In females the ovipositor becomes visible at the third instar. At the sixth instar the difference between male and female sexes becomes obvious. Each instar lasts on average between five and six weeks.

Adult wētāpunga only live for about 6-9 months, during which time they will mate repeatedly. The females lay many groups of eggs in soft soil on the forest floor, generally producing between 100 to 300 cigar-shaped eggs in their adult lifetime.

Being big in the insect world can make you an attractive meal to mammal predators. While wētāpunga were commonly seen on Hauturu/Little Barrier Island in the 1950s, numbers have declined strongly since then, with predation rather than habitat destruction regarded as the main cause. Feral cats were present on the island until they were completely eradicated in the 1980s and may have fed on vulnerable juvenile wētāpunga.

An increase in the kiore population occurred after the feral cats were eradicated. Kiore are one of the giant wētā’s top predators, preying mostly on juvenile wētās which they kill during the night. The giant wētā finally got a bit of a break in 2004 when kiore too were removed from Hauturu. The wētāpunga population size grew back each year and a four-fold increase was reported six years after the kiore removal.

Native species also enjoy a hearty meal of wētāpunga. Tuatara, geckos and the North Island brown kiwi hunt wētāpunga during the night, and kingfishers, saddlebacks and the long-tailed cuckoo by day.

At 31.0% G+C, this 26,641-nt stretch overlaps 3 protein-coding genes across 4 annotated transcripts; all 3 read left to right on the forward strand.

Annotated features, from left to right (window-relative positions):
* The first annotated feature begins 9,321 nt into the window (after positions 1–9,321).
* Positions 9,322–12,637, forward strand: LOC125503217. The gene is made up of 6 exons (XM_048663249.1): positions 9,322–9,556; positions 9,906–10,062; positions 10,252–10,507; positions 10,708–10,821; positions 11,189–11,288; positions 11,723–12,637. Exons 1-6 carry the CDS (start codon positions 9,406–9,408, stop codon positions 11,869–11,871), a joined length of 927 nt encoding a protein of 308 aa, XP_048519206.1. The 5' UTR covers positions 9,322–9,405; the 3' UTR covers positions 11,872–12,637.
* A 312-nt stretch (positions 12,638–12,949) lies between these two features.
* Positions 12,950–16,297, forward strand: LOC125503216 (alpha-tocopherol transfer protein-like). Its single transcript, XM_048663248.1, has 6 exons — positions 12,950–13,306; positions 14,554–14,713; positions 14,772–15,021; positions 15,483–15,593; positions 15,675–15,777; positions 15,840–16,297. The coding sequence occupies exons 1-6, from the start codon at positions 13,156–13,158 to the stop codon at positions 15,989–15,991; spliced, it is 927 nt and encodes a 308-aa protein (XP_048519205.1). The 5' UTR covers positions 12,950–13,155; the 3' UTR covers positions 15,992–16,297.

Fortunately for the future of our gentle giants, a captive breeding programme has been operating since 2008. Individuals captured on Hauturu/Little Barrier Island have been successfully bred in captivity, initially at Butterfly Creek.

The breeding project was joined by Auckland Zoo in May 2012 when staff captured 12 adult wētāpunga from Hauturu o Toi / Little Barrier Island and returned them to purpose built facilities at the Zoo. Following lots of mating and egg laying activity, hundreds of baby wētāpunga began hatching in early 2013.

The wētā were housed in purpose-built facilities at Auckland Zoo and reared both individually and in groups. So many hatched that extra staff were brought in to help feed the many hundreds of growing wētāpunga with fresh foliage. There were so many that as well as rearing them in separate containers, many had to be reared in groups in larger cages, which had not been attempted before in the breeding programme. Both methods of rearing were successful and produced a range of different sized wētāpunga for release.

Since 2012, Auckland Zoo has bred and released more than 4,000 onto pest-free islands in Auckland’s Hauraki Gulf, including The Noises, Motuora and Tiritiri Matangi Islands. Adults from Hauturu/Little Barrier Island have also been transferred directly to Motuora.

It is hoped that the released wētāpunga will eventually build up self-sustaining populations on these additional predator free islands. In 2016 an adult female was observed on Tiritiri Matangi Island in the area where the first population was released. She can only be a descendant of the initial translocated population of 25 individuals released in 2011. Individuals translocated onto Tiritiri Matangi island in 2014 have been observed mating.

Who knows, in years to come with a predator free life expectancy and food-rich habitat, perhaps that 71 gram record will be broken by an even bigger female ‘God of Ugly Things’.